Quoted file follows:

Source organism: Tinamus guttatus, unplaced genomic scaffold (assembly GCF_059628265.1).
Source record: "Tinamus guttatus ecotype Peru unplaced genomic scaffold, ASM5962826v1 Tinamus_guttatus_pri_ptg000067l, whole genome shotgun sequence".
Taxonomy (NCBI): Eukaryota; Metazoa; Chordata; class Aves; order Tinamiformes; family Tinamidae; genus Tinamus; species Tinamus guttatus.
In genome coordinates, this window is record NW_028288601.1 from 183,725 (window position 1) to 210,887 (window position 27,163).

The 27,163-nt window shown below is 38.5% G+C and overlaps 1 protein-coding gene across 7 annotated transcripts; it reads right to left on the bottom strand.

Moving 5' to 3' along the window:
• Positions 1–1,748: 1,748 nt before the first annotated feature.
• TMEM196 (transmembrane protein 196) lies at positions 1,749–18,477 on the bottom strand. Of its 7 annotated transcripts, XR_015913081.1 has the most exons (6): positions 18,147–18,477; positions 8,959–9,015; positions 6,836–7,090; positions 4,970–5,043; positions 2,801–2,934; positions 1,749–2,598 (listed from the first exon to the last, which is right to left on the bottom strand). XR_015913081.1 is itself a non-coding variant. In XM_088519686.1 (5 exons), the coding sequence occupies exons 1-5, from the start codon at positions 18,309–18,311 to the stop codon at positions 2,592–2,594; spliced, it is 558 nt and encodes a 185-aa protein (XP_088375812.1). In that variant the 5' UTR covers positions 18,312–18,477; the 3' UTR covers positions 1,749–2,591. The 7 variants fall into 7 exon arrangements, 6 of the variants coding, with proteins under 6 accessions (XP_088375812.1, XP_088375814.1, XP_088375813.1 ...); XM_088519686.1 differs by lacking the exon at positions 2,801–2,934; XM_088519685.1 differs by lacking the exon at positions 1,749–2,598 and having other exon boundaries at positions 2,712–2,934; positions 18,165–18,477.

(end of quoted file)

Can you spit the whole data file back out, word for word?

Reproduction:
Source organism: Tinamus guttatus, unplaced genomic scaffold (assembly GCF_059628265.1).
Source record: "Tinamus guttatus ecotype Peru unplaced genomic scaffold, ASM5962826v1 Tinamus_guttatus_pri_ptg000067l, whole genome shotgun sequence".
Taxonomy (NCBI): Eukaryota; Metazoa; Chordata; class Aves; order Tinamiformes; family Tinamidae; genus Tinamus; species Tinamus guttatus.
In genome coordinates, this window is record NW_028288601.1 from 183,725 (window position 1) to 210,887 (window position 27,163).

The 27,163-nt window shown below is 38.5% G+C and overlaps 1 protein-coding gene across 7 annotated transcripts; it reads right to left on the bottom strand.

Moving 5' to 3' along the window:
• Positions 1–1,748: 1,748 nt before the first annotated feature.
• TMEM196 (transmembrane protein 196) lies at positions 1,749–18,477 on the bottom strand. Of its 7 annotated transcripts, XR_015913081.1 has the most exons (6): positions 18,147–18,477; positions 8,959–9,015; positions 6,836–7,090; positions 4,970–5,043; positions 2,801–2,934; positions 1,749–2,598 (listed from the first exon to the last, which is right to left on the bottom strand). XR_015913081.1 is itself a non-coding variant. In XM_088519686.1 (5 exons), the coding sequence occupies exons 1-5, from the start codon at positions 18,309–18,311 to the stop codon at positions 2,592–2,594; spliced, it is 558 nt and encodes a 185-aa protein (XP_088375812.1). In that variant the 5' UTR covers positions 18,312–18,477; the 3' UTR covers positions 1,749–2,591. The 7 variants fall into 7 exon arrangements, 6 of the variants coding, with proteins under 6 accessions (XP_088375812.1, XP_088375814.1, XP_088375813.1 ...); XM_088519686.1 differs by lacking the exon at positions 2,801–2,934; XM_088519685.1 differs by lacking the exon at positions 1,749–2,598 and having other exon boundaries at positions 2,712–2,934; positions 18,165–18,477.